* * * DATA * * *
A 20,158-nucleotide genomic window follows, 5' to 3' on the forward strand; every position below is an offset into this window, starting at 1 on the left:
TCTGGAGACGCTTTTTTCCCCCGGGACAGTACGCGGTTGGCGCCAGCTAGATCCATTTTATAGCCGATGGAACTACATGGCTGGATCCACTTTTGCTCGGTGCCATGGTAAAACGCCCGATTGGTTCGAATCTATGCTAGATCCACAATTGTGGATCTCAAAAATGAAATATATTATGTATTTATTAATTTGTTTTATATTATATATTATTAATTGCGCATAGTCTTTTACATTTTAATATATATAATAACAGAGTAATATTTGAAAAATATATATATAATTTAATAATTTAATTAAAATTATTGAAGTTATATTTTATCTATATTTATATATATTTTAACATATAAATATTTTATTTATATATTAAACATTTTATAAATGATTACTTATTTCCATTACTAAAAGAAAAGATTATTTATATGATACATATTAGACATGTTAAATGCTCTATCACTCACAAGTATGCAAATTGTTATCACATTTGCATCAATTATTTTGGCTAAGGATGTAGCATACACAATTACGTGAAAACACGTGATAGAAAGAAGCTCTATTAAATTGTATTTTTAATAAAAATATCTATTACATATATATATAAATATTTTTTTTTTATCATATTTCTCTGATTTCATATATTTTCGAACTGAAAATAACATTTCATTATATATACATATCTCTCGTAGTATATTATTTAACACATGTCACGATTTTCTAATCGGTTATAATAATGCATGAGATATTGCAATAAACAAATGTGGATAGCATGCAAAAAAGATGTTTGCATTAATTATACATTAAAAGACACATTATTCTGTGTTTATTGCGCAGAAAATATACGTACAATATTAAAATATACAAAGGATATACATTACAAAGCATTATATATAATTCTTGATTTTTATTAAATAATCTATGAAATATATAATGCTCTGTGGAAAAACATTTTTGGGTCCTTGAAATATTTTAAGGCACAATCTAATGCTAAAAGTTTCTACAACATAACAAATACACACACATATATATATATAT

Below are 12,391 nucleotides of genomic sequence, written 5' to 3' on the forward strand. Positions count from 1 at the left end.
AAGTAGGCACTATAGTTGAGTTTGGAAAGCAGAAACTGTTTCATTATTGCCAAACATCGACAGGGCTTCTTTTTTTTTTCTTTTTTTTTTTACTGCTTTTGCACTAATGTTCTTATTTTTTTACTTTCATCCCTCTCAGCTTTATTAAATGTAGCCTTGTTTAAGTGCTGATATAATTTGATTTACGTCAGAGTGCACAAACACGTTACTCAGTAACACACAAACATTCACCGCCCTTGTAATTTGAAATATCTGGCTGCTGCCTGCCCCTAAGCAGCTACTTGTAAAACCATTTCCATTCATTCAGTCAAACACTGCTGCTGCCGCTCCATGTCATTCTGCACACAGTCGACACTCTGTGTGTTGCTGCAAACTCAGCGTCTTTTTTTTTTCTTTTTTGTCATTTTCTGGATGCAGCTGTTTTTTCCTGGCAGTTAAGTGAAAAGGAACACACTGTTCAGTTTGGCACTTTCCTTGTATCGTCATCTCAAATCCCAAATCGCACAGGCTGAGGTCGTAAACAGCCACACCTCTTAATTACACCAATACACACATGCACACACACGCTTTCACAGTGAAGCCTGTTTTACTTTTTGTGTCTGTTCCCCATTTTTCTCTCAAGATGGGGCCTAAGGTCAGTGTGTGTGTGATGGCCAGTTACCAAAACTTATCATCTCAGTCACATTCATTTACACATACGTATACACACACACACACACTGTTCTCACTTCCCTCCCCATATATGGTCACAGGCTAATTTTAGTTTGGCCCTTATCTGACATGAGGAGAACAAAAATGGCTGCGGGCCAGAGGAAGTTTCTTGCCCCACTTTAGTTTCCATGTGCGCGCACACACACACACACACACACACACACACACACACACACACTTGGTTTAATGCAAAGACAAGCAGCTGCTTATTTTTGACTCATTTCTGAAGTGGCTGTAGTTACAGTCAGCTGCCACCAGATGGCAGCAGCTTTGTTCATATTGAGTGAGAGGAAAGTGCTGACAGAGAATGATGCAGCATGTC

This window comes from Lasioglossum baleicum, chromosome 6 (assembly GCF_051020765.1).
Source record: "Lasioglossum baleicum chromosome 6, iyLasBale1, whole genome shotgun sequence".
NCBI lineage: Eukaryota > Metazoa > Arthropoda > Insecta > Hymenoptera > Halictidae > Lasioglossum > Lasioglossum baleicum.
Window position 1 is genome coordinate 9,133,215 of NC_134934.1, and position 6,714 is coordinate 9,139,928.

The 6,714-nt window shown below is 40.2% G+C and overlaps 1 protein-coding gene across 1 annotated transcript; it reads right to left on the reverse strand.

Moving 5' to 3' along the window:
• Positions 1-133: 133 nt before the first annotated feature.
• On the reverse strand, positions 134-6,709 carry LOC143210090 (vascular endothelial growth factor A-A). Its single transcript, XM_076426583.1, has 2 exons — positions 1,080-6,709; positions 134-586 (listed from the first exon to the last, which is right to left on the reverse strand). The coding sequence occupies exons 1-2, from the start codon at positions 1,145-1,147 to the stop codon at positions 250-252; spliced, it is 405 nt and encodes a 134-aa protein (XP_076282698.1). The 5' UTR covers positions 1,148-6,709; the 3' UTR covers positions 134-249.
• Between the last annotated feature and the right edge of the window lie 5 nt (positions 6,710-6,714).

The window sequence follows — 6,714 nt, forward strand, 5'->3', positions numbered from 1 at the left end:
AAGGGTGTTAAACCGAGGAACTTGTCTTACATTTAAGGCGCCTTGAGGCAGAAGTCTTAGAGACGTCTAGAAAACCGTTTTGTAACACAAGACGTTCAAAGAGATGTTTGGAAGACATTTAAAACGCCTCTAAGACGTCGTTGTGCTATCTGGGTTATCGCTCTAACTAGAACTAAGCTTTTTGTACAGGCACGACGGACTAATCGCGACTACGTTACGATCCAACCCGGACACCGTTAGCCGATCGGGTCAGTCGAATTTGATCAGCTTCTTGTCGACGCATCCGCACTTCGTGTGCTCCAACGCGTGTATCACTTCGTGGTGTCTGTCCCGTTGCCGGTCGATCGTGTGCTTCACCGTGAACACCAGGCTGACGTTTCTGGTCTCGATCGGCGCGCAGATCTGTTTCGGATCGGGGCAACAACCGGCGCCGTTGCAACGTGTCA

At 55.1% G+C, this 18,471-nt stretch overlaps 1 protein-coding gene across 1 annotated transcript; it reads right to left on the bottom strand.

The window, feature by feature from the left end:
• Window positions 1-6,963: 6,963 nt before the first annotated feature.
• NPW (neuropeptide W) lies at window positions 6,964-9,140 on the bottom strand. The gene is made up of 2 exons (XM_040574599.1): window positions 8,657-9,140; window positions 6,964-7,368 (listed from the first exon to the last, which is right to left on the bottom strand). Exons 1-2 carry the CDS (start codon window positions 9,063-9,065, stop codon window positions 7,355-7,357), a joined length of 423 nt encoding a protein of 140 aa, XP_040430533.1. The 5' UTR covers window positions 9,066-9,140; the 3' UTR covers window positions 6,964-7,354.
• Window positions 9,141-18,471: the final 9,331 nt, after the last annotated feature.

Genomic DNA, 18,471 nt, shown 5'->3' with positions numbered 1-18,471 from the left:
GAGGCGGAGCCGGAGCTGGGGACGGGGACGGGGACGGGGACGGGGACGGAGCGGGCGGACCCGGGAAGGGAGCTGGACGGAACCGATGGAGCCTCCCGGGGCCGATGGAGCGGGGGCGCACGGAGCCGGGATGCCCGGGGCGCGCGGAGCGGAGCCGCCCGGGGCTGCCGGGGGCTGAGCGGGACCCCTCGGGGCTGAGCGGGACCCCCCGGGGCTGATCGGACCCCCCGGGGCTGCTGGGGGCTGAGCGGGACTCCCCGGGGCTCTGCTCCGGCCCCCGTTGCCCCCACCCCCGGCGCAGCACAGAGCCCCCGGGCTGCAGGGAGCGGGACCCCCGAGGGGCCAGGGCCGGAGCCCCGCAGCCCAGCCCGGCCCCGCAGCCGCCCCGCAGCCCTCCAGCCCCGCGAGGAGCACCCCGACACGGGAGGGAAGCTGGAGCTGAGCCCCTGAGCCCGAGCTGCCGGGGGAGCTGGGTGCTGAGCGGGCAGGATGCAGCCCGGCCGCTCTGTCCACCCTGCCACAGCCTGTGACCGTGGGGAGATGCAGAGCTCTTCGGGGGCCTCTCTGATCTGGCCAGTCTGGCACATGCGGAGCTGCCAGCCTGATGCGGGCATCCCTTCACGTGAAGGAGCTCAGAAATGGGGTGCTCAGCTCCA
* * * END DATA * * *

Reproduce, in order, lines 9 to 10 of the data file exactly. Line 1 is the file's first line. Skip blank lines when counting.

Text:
The 6,714-nt window shown below is 40.2% G+C and overlaps 1 protein-coding gene across 1 annotated transcript; it reads right to left on the reverse strand.

Moving 5' to 3' along the window: